August 3, 2010

"Get Low"

Get Low, a dramedy starring venerable elders Robert Duvall, Bill Murray, and Cissy Spacek, is promisingly based on a prime slab of Old, Weird Americana: the true 1938 story of an elderly hillbilly (played by Duvall) who hired an undertaker (Murray) to throw him a huge funeral before he died. The Southern period setting is reminiscent of two of the most imaginative films of the last decade: the Coen Brothers’ O Brother, Where Art Thou? and Tim Burton’s Big Fish. Not surprisingly, Get Low has garnered 100 percent positive ratings among Top Critics on

Teddy Roosevelt’s daughter Alice said of her spotlight-loving father, “He wants to be the bride at every wedding, the corpse at every funeral, and the baby at every christening.” In this same spirit, the illiterate Tennessee codger Felix Bushaloo Breazeale decided to enjoy hearing his own eulogy.

Breazeale’s whim captured the fancy of the nation. Soon, he had a publicity agent and newspapers were treating the faux funeral like the biggest news in Tennessee since the Scopes Monkey Trial. About ten thousand people from 14 states swarmed the festivities. A two-mile long traffic jam left Uncle Bush late for his own funeral.

The “living corpse” savored every moment of the “doin’s and goin’s on,” chuckling “Folks, I’m tellin’ ya, this business of having your funeral before you die beats sparkin’ in a buggy.” Afterwards, he autographed fans’ programs with his “X.” The 74-year-old backwoodsman then went to New York and appeared on Ripley’s Believe It Or Not Radio Show, but reported back that big city “victuals weren’t worth a dern.” He lived on another half decade, entertaining his numerous visitors by having his mule (named “Mule”) perform tricks....

The 79-year-old Duvall is being talked up for a second Oscar, based, apparently, on the Commutative Property of Film Appreciation. See, last year Jeff Bridges got his first Oscar fpr Crazy Heart, another ornery coot movie in which Duvall played the best friend. So, this must be Duvall’s turn, right? He might indeed win for Get Low, because Duvall here delivers Acting for the Sake of Acting in the Oscar-grabbing tradition of Al Pacino in Scent of a Woman.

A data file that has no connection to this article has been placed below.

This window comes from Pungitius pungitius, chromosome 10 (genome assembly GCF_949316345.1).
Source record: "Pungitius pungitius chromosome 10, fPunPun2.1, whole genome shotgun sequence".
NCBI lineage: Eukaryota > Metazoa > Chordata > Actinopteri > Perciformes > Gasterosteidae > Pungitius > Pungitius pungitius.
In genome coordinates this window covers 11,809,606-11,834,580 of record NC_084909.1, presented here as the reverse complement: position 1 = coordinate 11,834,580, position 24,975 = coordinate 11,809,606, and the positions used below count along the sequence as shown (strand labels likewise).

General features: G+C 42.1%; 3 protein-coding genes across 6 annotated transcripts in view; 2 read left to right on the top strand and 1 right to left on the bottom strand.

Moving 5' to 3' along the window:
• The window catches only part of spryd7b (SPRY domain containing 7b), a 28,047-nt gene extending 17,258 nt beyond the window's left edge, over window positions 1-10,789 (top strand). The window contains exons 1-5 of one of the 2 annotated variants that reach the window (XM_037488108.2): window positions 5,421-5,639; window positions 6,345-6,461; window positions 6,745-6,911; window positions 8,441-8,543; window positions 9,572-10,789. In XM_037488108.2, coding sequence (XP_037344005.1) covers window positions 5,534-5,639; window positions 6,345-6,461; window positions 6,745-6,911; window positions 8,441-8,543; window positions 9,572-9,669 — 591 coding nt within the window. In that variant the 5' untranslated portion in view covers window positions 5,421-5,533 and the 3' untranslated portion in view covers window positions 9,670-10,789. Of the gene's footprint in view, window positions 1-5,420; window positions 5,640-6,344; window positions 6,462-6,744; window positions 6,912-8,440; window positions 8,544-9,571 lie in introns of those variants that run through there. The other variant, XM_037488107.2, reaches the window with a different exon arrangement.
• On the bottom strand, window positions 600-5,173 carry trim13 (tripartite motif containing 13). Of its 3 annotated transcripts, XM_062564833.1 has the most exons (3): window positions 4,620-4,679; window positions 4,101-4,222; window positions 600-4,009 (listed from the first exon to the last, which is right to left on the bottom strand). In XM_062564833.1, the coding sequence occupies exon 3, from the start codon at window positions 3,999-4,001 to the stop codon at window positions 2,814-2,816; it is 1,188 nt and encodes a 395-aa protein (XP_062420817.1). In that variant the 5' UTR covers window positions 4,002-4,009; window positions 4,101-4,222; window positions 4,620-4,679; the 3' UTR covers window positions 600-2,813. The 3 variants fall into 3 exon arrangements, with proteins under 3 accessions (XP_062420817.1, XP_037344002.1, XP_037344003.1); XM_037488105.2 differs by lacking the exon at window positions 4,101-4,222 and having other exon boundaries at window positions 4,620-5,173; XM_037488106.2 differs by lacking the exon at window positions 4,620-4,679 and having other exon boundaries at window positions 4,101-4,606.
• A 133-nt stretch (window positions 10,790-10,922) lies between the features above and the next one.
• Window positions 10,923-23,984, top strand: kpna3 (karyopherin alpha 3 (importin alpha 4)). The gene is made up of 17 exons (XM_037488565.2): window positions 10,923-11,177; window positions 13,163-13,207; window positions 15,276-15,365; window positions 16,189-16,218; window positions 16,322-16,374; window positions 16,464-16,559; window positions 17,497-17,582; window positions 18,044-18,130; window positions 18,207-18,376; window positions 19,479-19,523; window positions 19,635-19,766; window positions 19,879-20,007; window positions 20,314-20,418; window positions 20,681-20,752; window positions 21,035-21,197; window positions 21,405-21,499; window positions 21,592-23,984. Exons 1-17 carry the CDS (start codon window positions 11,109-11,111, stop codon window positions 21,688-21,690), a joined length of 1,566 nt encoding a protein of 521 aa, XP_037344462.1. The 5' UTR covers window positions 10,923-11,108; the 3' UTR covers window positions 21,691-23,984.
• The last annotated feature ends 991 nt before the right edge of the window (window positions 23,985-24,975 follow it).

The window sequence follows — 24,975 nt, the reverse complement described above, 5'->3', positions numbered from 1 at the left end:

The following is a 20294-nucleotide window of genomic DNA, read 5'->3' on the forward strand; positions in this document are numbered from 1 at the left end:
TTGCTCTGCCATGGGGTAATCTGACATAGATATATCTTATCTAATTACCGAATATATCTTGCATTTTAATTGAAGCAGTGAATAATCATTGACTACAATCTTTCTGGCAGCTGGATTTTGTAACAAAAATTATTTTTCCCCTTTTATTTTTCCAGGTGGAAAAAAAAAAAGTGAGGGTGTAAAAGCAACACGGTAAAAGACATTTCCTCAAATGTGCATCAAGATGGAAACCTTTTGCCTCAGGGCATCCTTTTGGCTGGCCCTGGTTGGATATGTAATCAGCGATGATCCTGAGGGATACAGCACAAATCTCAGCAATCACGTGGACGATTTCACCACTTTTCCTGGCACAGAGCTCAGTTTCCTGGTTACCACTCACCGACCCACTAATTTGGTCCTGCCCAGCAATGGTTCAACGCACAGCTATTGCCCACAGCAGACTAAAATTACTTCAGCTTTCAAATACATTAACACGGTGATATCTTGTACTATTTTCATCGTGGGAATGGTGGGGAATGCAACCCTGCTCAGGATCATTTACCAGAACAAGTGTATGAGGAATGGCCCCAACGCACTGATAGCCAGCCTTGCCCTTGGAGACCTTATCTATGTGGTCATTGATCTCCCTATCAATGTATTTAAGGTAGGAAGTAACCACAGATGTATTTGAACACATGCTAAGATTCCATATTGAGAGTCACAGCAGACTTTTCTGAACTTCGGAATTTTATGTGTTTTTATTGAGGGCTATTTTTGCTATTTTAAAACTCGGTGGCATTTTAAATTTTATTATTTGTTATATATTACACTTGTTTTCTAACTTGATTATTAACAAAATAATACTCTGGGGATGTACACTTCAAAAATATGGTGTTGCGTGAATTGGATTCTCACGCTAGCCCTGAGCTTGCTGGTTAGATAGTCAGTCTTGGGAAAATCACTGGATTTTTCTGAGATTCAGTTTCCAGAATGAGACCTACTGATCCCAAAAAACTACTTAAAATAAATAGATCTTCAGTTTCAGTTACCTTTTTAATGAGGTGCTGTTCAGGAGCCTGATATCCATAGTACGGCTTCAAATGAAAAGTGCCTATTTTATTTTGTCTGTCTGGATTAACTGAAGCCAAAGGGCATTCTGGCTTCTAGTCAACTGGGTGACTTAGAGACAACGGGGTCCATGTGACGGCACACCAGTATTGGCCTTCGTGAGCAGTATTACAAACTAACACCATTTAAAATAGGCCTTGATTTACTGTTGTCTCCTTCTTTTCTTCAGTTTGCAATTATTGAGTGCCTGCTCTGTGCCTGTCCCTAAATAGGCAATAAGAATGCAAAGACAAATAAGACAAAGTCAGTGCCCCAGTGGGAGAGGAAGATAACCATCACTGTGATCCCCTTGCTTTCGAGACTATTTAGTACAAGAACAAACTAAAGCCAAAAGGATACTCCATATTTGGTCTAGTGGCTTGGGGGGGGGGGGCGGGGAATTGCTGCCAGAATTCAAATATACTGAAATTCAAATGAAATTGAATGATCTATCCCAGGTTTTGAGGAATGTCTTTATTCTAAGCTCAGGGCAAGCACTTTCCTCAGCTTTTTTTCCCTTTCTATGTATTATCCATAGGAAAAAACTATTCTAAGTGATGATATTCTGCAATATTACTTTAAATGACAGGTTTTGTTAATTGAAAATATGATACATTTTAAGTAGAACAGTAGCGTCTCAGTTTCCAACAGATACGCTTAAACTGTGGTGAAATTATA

To find out whether Get Low is as good as it's cracked up to be, read the whole thing at Taki's and comment below.


Anonymous said...

Speaking of the Old Weird America, check out these astonishingly well-preserved color photos from Depression and WW2 era America and marvel at the lost world on display.

Note the obviously poor but well-scrubbed kids. Adults who looked and dressed like adults. The lack of fatties. And the strength and dignity on display. What happened to those people?

Anonymous said...

What happened to those people?

they got zhooed.

adsasdfasdf said...

"Compare the execution of the last two Christopher Nolan movies, Inception and The Dark Knight, to M. Night Shyamalan’s The Last Airbender and The Happening. You may not understand what’s going on in Nolan’s movies, but you’re obviously in more capable hands."